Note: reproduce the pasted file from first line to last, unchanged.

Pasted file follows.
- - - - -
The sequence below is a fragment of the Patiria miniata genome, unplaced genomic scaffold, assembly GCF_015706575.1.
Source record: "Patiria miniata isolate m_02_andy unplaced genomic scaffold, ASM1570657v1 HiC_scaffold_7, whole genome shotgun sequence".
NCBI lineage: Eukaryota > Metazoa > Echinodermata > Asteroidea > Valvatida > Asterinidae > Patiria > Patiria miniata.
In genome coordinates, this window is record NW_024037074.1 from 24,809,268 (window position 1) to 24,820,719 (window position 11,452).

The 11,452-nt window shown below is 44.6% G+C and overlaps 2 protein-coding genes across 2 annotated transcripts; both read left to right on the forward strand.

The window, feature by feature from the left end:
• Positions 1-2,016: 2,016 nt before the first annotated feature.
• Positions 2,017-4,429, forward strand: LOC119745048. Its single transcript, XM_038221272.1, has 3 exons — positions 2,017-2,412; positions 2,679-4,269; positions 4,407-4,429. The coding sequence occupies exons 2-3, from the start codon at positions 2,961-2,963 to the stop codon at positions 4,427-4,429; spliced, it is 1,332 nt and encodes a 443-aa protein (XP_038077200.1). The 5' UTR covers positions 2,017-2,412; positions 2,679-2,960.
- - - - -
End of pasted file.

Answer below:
The sequence below is a fragment of the Patiria miniata genome, unplaced genomic scaffold, assembly GCF_015706575.1.
Source record: "Patiria miniata isolate m_02_andy unplaced genomic scaffold, ASM1570657v1 HiC_scaffold_7, whole genome shotgun sequence".
NCBI lineage: Eukaryota > Metazoa > Echinodermata > Asteroidea > Valvatida > Asterinidae > Patiria > Patiria miniata.
In genome coordinates, this window is record NW_024037074.1 from 24,809,268 (window position 1) to 24,820,719 (window position 11,452).

The 11,452-nt window shown below is 44.6% G+C and overlaps 2 protein-coding genes across 2 annotated transcripts; both read left to right on the forward strand.

The window, feature by feature from the left end:
• Positions 1-2,016: 2,016 nt before the first annotated feature.
• Positions 2,017-4,429, forward strand: LOC119745048. Its single transcript, XM_038221272.1, has 3 exons — positions 2,017-2,412; positions 2,679-4,269; positions 4,407-4,429. The coding sequence occupies exons 2-3, from the start codon at positions 2,961-2,963 to the stop codon at positions 4,427-4,429; spliced, it is 1,332 nt and encodes a 443-aa protein (XP_038077200.1). The 5' UTR covers positions 2,017-2,412; positions 2,679-2,960.